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Single Review: “Axel F” Harold Faltermeyer

While everyone’s gripped in election fever, I thought I’d revisit a track that holds a lot of good memories for me. Not only is it a track from a film that holds a very special place in 80s pop culture it’s also a pop culture reference in itself. 

That film was Beverly Hills Cop, and this is the main theme for its heroic (Or should I say anti heroic?) character Axel Foley.

Axel F for short.

See what I did there?

There has been a long awaited film that’s just come out on Netflix, set 40 years since its first film, and it was great reliving the nostalgia.

Adults of a certain age will remember trying to play this on the piano or on a cheap Casio at some point in the late 80s and downloading it as a ringtone when Crazy Frog resurrected it in 2005 and beat Coldplay to No.1. 

Imagine. 

Well, my first encounter with this was when I was 12 years old and I heard someone playing it in the music department at my secondary school. His name was John and he became a very important part of my life as he taught me how to program synths and drum machines back then. This was my introduction to the synth pop world.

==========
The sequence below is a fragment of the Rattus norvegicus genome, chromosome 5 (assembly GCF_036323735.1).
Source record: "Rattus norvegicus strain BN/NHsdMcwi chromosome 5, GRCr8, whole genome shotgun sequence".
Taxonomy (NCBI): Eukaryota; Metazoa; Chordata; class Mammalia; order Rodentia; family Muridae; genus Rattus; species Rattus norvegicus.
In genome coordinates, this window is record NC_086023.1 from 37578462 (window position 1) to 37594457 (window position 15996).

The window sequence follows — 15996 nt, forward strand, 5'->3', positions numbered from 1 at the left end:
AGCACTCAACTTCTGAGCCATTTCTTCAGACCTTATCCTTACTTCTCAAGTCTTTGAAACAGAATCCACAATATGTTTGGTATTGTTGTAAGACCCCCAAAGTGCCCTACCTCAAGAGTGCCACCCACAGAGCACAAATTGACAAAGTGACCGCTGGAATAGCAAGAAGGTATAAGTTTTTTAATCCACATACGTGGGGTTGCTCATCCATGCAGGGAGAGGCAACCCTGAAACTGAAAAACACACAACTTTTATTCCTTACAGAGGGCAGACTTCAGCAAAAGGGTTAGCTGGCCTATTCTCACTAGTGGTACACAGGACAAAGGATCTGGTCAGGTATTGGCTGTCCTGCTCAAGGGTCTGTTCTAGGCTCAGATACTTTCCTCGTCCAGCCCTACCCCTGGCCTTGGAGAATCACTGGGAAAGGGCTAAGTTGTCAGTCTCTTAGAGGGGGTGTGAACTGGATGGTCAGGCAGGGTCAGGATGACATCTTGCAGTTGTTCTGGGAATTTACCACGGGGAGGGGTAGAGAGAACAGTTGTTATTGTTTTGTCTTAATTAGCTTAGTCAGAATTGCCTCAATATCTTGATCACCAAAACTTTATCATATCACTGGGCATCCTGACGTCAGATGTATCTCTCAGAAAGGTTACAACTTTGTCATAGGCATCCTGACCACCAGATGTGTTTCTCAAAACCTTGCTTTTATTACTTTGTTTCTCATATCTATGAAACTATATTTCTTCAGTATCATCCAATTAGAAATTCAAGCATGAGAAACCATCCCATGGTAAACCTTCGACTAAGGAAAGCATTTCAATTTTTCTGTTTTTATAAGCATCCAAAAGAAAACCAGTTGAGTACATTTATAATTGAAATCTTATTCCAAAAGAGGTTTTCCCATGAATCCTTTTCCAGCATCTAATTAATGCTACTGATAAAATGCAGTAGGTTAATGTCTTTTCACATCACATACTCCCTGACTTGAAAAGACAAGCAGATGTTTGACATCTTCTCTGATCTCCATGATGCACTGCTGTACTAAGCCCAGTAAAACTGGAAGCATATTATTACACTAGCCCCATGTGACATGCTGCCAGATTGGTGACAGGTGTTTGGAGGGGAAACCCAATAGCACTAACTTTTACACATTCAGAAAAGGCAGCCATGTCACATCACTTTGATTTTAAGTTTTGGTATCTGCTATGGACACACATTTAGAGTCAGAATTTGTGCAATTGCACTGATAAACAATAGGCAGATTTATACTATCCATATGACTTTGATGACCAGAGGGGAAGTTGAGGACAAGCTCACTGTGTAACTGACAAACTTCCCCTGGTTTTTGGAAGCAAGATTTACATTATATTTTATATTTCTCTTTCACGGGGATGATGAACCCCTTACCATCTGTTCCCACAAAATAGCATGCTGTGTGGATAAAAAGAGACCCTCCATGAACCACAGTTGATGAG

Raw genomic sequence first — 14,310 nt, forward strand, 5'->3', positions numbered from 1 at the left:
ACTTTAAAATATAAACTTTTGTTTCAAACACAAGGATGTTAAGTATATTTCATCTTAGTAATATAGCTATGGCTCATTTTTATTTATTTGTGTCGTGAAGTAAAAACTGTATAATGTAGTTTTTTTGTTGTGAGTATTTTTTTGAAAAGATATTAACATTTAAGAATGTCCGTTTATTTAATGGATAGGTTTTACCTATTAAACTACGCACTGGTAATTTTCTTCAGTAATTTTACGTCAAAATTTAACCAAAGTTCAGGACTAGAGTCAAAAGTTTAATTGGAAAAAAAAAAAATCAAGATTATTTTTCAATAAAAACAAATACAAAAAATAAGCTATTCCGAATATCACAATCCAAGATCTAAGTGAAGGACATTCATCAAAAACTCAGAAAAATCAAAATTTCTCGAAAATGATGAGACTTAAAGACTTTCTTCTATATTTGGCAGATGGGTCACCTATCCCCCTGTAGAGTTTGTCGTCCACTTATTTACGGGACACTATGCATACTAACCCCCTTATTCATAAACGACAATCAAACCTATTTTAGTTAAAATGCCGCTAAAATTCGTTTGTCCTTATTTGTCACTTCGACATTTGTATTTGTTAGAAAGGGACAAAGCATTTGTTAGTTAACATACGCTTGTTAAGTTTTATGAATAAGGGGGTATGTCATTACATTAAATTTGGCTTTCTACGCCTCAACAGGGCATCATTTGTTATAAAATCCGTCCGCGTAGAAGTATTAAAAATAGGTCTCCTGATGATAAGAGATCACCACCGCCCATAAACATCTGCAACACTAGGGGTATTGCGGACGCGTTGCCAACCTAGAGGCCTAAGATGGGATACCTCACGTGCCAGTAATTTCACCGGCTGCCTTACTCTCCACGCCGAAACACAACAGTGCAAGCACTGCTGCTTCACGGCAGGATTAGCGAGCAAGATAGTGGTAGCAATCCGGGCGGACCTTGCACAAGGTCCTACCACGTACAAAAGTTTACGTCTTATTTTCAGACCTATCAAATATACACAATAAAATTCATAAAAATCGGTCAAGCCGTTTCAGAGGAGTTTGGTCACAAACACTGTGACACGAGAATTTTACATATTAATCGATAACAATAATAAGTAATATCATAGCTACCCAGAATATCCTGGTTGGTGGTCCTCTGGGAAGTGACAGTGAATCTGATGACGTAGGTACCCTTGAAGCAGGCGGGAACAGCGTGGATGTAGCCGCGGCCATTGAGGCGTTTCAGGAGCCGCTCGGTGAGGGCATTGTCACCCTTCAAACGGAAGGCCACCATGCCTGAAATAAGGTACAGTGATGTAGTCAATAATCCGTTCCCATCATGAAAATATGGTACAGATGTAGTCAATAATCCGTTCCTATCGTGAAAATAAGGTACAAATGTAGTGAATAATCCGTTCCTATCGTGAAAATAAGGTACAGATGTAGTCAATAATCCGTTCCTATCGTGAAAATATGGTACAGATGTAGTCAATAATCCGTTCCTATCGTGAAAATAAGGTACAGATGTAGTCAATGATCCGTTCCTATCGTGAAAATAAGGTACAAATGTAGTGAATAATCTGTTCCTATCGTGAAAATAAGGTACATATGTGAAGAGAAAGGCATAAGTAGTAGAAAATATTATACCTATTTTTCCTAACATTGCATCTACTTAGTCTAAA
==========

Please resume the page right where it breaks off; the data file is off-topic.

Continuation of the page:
So, what’s the big deal?

Well, it’s all electronic. 

Using a DX7 (A ubiquitous instrument from 1983 but not using the tone you’d expect), a LinnDrum (Prince, Michael Jackson and so many other hit records used this machine, and several others, these were used in such a way it’s creating a piece of music that will be stuck in your head for a long time.

The bass line plays within an octave pattern and is catchy, this could be used as part of a jazz riff if given a bit of a swing but it’s not. The main synth line plays as a counter point to this and just fits together nicely over the drums, at some point there’s a pre chorus which plays chords before switching to marimbas which comes from the DX7. The big fill would have been something Phil Collins would be proud of because it’s got big electronic tom hits which brings you back to the main theme…

This piece is magic. 

I had this on 12” single as it goes – I loved the London mix as it was called on that, for some reason – Big extended sections including a timbale solo! 

This is and will remain one of my favourite tracks of the 80s. 

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